The trapezoid strikes again.
The NHL implemented the ‘trapezoid rule’ in an attempt to increase scoring. Enacted after the 2004-05 lockout, the rule prevented goaltenders from playing the puck, particularly on dump-ins. It’s been a source of frustration for many goalies, both in limiting what they can do on the ice and for penalizing them on the occasional error. It also affects a goalie’s decision-making when the puck is in that restricted area.
Arizona’s Mike Smith headed out to play the puck with his team on the power play. The pack came off boards a bit slower than expected, leaving Smith to wait for it. By the time the puck reached the line, so had Pittsburgh forechecker Josh Archibald, who took advantage of the goaltender’s rulebook-mandated hesitation to post a shorthanded goal.
From the rulebook:
27.8 Restricted Area – A goalkeeper shall not play the puck outside of the designated area behind the net. This area shall be defined by lines that begin six feet (6’) from either goal post and extend diagonally to points twenty-eight feet (28’) apart at the end boards.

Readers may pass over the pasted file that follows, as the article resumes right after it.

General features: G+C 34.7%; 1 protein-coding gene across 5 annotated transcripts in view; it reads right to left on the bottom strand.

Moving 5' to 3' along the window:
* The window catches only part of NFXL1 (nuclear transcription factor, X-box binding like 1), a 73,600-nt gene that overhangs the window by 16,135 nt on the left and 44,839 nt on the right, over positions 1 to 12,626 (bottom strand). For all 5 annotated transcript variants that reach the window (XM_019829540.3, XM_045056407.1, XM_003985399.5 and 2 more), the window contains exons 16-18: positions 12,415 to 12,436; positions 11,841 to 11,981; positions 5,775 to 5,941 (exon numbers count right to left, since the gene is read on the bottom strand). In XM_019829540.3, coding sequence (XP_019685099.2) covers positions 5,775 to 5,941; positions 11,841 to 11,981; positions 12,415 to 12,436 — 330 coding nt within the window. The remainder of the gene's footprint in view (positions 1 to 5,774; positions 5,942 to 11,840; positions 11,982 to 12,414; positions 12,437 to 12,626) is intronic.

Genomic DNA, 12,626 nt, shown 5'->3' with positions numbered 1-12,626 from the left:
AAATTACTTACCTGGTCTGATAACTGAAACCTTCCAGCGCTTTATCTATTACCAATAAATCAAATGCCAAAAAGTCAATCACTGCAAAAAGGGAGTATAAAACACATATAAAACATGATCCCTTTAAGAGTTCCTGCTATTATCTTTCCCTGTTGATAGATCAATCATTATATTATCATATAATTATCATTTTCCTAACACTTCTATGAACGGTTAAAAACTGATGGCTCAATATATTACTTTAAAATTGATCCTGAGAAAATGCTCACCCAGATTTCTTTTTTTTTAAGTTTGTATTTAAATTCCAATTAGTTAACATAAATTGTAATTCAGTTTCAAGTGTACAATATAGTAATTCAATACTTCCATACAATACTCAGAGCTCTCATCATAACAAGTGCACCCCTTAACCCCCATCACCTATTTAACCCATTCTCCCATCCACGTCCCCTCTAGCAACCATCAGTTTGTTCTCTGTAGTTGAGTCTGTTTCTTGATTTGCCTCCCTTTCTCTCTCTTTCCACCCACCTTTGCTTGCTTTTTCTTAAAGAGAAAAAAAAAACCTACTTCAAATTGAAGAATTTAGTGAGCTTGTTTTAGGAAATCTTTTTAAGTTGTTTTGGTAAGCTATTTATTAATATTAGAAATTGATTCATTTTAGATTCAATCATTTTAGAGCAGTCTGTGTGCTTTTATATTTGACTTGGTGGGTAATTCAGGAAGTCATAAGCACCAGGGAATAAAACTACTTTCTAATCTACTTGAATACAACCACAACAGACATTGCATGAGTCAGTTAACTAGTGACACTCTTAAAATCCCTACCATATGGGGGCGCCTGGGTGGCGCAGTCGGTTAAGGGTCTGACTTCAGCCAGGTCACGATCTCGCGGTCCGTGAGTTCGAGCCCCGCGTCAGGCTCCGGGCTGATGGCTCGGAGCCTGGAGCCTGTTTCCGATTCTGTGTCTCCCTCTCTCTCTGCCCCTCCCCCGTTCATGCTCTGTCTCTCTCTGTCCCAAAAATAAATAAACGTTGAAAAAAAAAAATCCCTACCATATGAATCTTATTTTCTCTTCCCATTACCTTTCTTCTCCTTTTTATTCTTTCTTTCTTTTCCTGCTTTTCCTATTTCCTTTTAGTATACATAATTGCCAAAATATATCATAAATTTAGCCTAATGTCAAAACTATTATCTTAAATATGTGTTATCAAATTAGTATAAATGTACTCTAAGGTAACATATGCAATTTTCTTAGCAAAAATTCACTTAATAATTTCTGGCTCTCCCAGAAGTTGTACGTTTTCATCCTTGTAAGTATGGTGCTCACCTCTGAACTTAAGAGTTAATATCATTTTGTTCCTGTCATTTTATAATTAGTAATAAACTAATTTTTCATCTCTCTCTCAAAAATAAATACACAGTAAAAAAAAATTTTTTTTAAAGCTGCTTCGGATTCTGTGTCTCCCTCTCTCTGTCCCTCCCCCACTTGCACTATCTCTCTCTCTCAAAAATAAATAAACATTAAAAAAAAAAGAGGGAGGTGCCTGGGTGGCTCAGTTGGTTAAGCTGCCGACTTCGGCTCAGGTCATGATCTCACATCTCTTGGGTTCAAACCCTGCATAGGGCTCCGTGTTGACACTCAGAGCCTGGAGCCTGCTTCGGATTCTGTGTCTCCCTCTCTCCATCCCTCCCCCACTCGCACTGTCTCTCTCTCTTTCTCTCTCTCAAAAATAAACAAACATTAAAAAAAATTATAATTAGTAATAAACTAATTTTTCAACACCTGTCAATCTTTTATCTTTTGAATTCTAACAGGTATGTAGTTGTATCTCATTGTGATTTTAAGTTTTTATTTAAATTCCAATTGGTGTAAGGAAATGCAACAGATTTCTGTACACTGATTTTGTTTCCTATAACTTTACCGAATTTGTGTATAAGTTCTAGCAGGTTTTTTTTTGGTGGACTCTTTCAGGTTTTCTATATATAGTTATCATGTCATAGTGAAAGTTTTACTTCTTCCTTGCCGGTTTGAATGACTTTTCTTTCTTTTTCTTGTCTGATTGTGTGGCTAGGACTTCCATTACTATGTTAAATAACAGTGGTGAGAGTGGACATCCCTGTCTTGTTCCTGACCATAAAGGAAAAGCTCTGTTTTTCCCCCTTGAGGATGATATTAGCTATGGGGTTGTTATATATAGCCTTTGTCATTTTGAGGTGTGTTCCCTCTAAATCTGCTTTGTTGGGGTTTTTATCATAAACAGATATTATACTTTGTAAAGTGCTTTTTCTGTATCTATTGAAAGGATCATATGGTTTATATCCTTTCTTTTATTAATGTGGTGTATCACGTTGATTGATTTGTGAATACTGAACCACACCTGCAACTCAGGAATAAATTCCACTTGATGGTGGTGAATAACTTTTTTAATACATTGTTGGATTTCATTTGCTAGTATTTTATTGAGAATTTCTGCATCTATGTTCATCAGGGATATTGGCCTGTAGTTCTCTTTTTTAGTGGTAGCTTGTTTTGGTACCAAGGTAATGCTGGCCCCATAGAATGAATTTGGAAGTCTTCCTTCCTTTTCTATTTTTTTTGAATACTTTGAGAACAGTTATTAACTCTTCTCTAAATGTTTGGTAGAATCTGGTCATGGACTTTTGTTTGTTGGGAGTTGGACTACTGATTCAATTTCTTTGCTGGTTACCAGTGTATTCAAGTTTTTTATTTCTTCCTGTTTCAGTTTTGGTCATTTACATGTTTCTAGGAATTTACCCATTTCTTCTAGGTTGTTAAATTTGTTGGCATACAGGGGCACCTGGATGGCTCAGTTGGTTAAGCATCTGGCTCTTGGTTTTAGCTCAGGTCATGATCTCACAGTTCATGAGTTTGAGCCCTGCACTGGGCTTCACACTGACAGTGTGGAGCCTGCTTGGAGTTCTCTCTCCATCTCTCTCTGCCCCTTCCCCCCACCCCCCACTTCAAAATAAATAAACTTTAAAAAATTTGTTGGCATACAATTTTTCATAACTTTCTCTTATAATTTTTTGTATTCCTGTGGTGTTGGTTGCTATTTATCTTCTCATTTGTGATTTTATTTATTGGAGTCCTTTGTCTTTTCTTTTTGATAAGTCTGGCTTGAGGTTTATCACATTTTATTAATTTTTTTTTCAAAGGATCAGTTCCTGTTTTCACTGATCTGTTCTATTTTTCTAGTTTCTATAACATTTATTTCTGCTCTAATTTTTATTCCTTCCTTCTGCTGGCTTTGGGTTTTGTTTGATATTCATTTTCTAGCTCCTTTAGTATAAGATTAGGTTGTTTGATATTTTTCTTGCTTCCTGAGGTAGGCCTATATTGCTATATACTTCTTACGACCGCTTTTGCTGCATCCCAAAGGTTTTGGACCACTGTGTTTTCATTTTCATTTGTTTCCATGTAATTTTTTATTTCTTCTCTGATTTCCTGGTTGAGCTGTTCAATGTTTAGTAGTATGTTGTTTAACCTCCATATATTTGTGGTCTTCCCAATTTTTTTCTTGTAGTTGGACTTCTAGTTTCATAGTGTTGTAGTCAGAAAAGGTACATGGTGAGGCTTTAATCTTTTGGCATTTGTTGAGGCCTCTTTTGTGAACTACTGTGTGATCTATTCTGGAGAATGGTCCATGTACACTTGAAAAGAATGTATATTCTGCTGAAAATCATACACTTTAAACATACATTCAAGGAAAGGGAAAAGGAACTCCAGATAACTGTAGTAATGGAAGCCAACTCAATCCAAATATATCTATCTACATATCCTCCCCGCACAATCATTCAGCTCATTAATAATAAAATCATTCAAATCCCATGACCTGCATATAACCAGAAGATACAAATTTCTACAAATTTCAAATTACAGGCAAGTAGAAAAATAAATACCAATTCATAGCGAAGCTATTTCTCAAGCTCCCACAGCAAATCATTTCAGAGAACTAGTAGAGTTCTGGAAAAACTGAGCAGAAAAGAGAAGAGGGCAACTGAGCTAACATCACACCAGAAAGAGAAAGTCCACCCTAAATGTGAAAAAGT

Should the goalkeeper play the puck outside of the designated area behind the goal line, a minor penalty for delay of game shall be imposed. The determining factor shall be the position of the puck. The minor penalty will not be assessed when a goalkeeper plays the puck while maintaining skate contact with his goal crease.
The puck was on the line – not behind it – so there’s no penalty on Smith.
Once again, though, the trapezoid is wreaking havoc in the NHL.